Events that sometimes look and feel spontaneous, are nearly always emerging from a broader ongoing process. America is not at the “end” of anything, besides its tether

We saw this empathy play out among the police too. The idea that DC was not “prepared” for what was going to happen is ridiculous. Of course it was prepared, and this is the outcome it prepared for. Why is such an expression of white lunacy now so exceptional when it’s on the streets and crawling into buildings? It’s been in the White House for four years.

The stark contrast between how the police behaved with these rioters and how they behave towards Black Lives Matter protestors, is about how empathy creates responses that selects those perceived to be in one’s “in-group” and treats them as one would like to be treated, while treating those perceived to be “other” completely differently. The behaviour of the police was not some kind of operational or organisational flaw, it was an empathic response born of personal, structural and institutional racism, and so too is its converse response: police violence towards black people.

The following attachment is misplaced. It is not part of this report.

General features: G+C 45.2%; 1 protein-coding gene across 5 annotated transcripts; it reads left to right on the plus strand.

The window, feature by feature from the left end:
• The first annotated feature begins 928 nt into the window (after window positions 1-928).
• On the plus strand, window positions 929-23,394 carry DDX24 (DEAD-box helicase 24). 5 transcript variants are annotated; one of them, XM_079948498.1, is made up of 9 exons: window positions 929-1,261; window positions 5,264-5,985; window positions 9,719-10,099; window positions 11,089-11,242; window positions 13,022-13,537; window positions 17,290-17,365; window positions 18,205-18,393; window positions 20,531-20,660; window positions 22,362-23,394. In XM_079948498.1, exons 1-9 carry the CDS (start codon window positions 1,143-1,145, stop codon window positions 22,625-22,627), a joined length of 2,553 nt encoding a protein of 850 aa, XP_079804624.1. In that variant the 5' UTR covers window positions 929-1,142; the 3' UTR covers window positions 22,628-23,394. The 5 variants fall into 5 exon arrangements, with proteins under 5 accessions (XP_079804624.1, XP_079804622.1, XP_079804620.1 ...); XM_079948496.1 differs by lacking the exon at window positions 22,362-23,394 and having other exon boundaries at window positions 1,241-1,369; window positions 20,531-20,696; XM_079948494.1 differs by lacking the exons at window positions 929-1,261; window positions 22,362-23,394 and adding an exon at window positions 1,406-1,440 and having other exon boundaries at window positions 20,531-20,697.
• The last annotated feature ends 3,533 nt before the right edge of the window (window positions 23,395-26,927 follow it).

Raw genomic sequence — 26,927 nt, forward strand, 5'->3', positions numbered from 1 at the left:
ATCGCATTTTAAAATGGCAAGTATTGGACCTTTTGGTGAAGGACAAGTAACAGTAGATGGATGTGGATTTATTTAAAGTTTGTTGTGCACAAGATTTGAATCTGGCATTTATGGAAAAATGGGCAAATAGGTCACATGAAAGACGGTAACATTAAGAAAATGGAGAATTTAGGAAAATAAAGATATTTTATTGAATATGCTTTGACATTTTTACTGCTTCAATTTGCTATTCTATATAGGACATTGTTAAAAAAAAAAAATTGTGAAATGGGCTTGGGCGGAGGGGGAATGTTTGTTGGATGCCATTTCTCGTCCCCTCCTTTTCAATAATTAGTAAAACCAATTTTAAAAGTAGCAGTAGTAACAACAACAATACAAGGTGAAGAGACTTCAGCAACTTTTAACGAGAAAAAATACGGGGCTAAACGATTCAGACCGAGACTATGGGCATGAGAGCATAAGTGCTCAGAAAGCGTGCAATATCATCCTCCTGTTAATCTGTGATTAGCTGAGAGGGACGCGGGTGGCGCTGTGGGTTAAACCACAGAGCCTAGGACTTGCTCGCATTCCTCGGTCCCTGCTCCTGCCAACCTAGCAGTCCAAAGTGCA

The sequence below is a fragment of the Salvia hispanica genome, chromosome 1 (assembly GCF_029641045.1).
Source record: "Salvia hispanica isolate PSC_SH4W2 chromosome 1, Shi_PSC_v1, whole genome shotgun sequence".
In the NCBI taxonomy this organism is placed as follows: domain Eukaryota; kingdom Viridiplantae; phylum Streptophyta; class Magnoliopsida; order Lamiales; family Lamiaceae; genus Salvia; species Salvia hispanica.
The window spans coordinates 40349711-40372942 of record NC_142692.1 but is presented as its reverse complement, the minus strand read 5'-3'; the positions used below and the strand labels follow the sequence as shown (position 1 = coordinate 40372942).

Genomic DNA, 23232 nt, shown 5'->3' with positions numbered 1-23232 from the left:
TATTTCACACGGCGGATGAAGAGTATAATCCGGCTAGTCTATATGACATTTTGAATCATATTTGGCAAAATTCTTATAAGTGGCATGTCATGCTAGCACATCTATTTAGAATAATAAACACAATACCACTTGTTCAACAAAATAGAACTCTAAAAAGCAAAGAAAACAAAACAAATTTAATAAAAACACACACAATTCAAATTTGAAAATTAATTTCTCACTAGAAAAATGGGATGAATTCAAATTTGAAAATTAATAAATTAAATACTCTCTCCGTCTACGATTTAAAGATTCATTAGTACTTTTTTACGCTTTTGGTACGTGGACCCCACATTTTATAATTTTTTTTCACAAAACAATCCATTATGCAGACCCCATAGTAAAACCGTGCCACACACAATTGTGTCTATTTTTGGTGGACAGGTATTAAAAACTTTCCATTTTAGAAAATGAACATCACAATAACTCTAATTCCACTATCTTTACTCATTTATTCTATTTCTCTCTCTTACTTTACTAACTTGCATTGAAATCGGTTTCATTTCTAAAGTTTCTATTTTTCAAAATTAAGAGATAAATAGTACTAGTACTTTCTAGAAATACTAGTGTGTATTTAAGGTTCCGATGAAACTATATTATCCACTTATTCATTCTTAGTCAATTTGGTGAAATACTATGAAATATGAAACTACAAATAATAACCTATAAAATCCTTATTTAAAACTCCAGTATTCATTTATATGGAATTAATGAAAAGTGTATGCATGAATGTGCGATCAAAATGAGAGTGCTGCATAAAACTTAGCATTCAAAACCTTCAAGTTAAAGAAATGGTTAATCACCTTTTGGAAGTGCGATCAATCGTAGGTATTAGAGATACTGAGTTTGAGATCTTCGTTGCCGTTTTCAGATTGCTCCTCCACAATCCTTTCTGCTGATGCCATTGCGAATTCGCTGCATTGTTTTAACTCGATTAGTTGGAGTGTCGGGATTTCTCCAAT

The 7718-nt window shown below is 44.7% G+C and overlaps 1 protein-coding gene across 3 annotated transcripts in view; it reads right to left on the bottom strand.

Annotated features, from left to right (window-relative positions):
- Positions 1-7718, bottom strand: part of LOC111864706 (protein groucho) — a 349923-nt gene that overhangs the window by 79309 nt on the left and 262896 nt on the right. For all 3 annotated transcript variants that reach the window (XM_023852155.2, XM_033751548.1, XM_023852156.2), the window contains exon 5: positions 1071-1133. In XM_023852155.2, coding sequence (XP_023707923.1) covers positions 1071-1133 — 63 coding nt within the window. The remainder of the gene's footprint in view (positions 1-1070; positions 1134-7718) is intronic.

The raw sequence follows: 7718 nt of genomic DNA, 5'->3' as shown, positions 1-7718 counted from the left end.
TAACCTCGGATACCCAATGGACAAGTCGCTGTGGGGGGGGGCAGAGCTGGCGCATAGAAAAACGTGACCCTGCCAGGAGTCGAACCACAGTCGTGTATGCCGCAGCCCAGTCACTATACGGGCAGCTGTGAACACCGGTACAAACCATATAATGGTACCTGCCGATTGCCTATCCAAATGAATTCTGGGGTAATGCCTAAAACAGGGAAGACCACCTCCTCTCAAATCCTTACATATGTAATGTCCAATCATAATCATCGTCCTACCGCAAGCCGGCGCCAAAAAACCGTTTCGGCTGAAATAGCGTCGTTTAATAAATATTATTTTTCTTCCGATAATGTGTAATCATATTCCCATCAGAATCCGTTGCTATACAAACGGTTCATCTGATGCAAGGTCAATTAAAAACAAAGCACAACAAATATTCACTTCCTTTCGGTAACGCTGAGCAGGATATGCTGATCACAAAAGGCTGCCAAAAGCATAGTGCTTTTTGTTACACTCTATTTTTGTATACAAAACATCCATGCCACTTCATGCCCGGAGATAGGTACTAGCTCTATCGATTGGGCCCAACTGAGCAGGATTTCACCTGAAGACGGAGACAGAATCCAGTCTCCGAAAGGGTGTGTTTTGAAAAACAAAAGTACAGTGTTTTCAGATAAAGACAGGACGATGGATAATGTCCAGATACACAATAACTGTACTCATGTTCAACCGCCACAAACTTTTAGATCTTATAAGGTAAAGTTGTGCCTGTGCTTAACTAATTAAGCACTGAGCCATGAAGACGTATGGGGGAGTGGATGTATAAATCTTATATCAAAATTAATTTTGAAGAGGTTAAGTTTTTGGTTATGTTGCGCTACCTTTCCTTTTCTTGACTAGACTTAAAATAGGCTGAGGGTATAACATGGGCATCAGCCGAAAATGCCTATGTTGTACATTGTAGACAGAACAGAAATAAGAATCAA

While it’s great to see so much heat on social media companies for their role in fostering, ignoring and monetising hate and creating radicalisation pipelines, there is an issue with apportioning all blame to them. Externalising the problem – to Trump, to Facebook – will not effect the change that needs to occur, which is a prolonged period of self-examination among white American people, as to why their rage is such a destructive driver, and how it mixes so dangerously with gullibility and psychosomatic oppression.